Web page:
17. ^ "EUCAP Nestor renamed as EUCAP Somalia – New website - EUCAP Somalia". Eucap-som.eu. March 2017. Retrieved 2018-07-24.
  18. ^ EU
  19. ^ "EU to end Guinea-Bissau security mission". BBC News. 2 August 2010.
  20. ^ USEC DR Congo The Council of the European Union
  21. ^ Council of the European Union, Note Technique: Projet "Modernisation de l'Administration des FARDC" Formation en Technologies d’Information au profit des Forces Armées de la RDC, November 2008
  22. ^ U.S. Embassy Brussels, EU: Help Us Reform Congo's Army, 09BRUSSELS1606, 1 December 2009, via United States diplomatic cables leak
  23. ^ Sharon Wiharta, 'Peacebuilding: the new international focus on Africa,' SIPRI Yearbook 2006, Oxford University Press, p.154.
  24. ^ SIPRI Yearbook 2007-2011.
  25. ^ a b Missions & Operations Foreign & Commonwealth Office
  26. ^ Brookes Tigner, JDW 9 January 2008.
  27. ^ European Union External Action

External links

Civilian Planning and Conduct Capability

The Civilian Planning and Conduct Capability (CPCC) is the directorate of the External Action Service (EEAS) of the European Union (EU) that serves as operational headquarters (OHQ) for the civilian missions of the Common Security and Defence Policy (CSDP).

Through the Joint Support Coordination Cell (JSCC), the CPCC cooperates with its military counterpart, the Military Planning and Conduct Capability (MPCC).

Defence forces of the European Union

This articles outlines the defence forces of the European Union (EU), which implement the EU's Common Security and Defence Policy (CSDP) in CSDP missions. There are two categories of EU multinational forces: ones that have been established intergovernmentally and made available to the CSDP through article 42.3 of the Treaty on European Union (TEU), such as the Eurocorps; and the EU Battlegroups, established at the EU level.

History of the Common Security and Defence Policy

This article outlines the history of the Common Security and Defence Policy (CSDP) of the European Union (EU), a part of the Common Foreign and Security Policy (CFSP).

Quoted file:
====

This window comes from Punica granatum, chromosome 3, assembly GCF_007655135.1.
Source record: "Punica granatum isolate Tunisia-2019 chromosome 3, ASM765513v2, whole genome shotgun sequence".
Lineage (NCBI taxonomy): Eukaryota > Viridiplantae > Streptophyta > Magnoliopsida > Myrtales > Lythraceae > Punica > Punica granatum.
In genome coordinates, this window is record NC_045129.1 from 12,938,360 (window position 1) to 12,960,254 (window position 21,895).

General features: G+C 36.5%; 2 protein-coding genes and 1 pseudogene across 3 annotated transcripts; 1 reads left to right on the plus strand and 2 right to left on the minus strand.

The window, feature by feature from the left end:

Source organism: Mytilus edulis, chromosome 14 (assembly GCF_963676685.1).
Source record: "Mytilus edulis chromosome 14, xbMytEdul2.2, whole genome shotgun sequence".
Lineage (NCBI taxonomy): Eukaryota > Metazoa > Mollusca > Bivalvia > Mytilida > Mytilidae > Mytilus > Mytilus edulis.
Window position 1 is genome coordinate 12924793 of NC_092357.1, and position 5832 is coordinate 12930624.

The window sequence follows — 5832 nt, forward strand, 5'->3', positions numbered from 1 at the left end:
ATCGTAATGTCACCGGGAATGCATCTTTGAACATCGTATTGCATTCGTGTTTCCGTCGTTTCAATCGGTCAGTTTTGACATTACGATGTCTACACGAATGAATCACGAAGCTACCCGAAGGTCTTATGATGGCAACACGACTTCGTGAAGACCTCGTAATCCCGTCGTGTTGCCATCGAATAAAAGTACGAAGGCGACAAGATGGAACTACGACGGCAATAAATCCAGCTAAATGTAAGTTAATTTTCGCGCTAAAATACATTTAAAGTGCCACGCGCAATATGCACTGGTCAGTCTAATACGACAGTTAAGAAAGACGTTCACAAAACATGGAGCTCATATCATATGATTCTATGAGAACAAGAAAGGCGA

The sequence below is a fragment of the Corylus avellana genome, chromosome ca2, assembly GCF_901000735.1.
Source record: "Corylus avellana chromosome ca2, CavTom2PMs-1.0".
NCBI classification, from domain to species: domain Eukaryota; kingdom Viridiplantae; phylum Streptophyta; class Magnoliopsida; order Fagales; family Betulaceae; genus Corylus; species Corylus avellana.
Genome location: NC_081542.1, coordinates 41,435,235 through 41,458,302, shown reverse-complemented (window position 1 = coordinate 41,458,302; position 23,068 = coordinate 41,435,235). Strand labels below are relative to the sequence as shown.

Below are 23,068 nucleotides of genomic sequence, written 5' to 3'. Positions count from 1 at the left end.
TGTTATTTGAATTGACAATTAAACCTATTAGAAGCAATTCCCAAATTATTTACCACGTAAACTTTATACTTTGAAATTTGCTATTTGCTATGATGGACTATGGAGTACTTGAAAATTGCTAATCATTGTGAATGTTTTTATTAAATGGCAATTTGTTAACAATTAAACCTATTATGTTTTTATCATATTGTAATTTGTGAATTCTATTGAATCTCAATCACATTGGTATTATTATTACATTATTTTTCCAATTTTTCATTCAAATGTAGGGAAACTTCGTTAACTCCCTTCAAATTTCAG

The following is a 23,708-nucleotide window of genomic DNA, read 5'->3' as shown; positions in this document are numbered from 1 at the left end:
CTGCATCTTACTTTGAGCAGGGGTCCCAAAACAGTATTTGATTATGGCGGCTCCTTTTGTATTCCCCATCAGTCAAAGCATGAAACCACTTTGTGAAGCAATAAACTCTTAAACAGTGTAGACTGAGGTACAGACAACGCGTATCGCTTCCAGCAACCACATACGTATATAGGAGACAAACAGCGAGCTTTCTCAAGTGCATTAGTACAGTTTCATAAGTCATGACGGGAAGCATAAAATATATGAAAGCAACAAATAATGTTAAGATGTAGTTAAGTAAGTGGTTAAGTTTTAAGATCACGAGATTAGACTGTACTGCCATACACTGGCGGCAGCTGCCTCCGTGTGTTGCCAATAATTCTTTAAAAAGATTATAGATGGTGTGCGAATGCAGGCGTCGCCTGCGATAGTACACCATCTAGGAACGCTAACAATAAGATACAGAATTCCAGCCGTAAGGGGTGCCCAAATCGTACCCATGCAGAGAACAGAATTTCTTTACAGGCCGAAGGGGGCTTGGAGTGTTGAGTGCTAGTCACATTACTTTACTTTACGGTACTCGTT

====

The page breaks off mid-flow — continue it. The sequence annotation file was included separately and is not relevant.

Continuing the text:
The post-war period saw several short-lived or ill-fated initiatives for European defence integration intended to protect against potential Soviet or German aggression: The Western Union and the proposed European Defence Community were respectively cannibalised by the North Atlantic Treaty Organisation (NATO) and rejected by the French Parliament. The largely dormant Western European Union (WEU) succeeded the Western Union's remainder in 1954. In 1970 the European Political Cooperation (EPC) brought about the European Communities' initial foreign policy coordination, which in turn was replaced by the newly founded EU's CFSP pillar in 1993. The WEU was reactivated in 1984 and given new tasks, and in 1996 NATO agreed to let it develop a European Security and Defence Identity (ESDI). The 1998 St. Malo declaration signalled that the traditionally hesitant United Kingdom was prepared to provide the EU with autonomous defence structures. This facilitated the transformation of the ESDI into the European Security and Defence Policy (ESDP) in 1999, when it was transferred to the EU. In 2003 the EU deployed its first CSDP missions, and adopted the European Security Strategy identifying common threats and objectives. In 2009, the Treaty of Lisbon introduced the present name, CSDP, while establishing the EEAS, the mutual defence clause and enabling a subset of member states to pursue defence integration within PESCO. In 2011 the WEU, whose tasks had been transferred to the EU, was dissolved. In 2016 a new security strategy was introduced, which along with the Russian annexation of Crimea, the scheduled British withdrawal from the EU and the election of Trump as US President have given the CSDP a new impetus.

Operation Atalanta

Operation Atalanta, formally European Union Naval Force (EU NAVFOR) Somalia, is a current counter-piracy military operation at sea off the Horn of Africa and in the Western Indian Ocean, that is the first naval operation conducted by the European Union (EU). The operational headquarters is currently located at the Multinational Headquarters (MNHQ) at Northwood Headquarters in the United Kingdom, but will move to Naval Station Rota (NAVSTA Rota) in Spain as a result of the impending British withdrawal from the EU.The mission launched in December 2008 with a focus on protecting Somalia-bound vessels and shipments belonging to the WFP and AMISOM, as well as select other vulnerable shipments. In addition, Operation Atalanta monitors fishing activity on the regional seaboard. In 2012, the scope of the mission expanded to include Somali coastal territories and internal waters so as to co-ordinate counter-piracy operations with Somalia's Transitional Federal Government (TFG) and regional administrations. On 16 July 2012, the EU also mandated the EUCAP Nestor mission to build up the maritime capacity of regional navies.It is part of a larger global action by the EU to prevent and combat acts of piracy in the Indian Ocean, and it is the first EU naval operation to be launched. It cooperates with the multinational Combined Task Force 151 of the US-led Combined Maritime Forces (CMF) and NATO's anti-piracy Operation Ocean Shield.

This page is based on a Wikipedia article written by authors (here).
Text is available under the CC BY-SA 3.0 license; additional terms may apply.
Images, videos and audio are available under their respective licenses.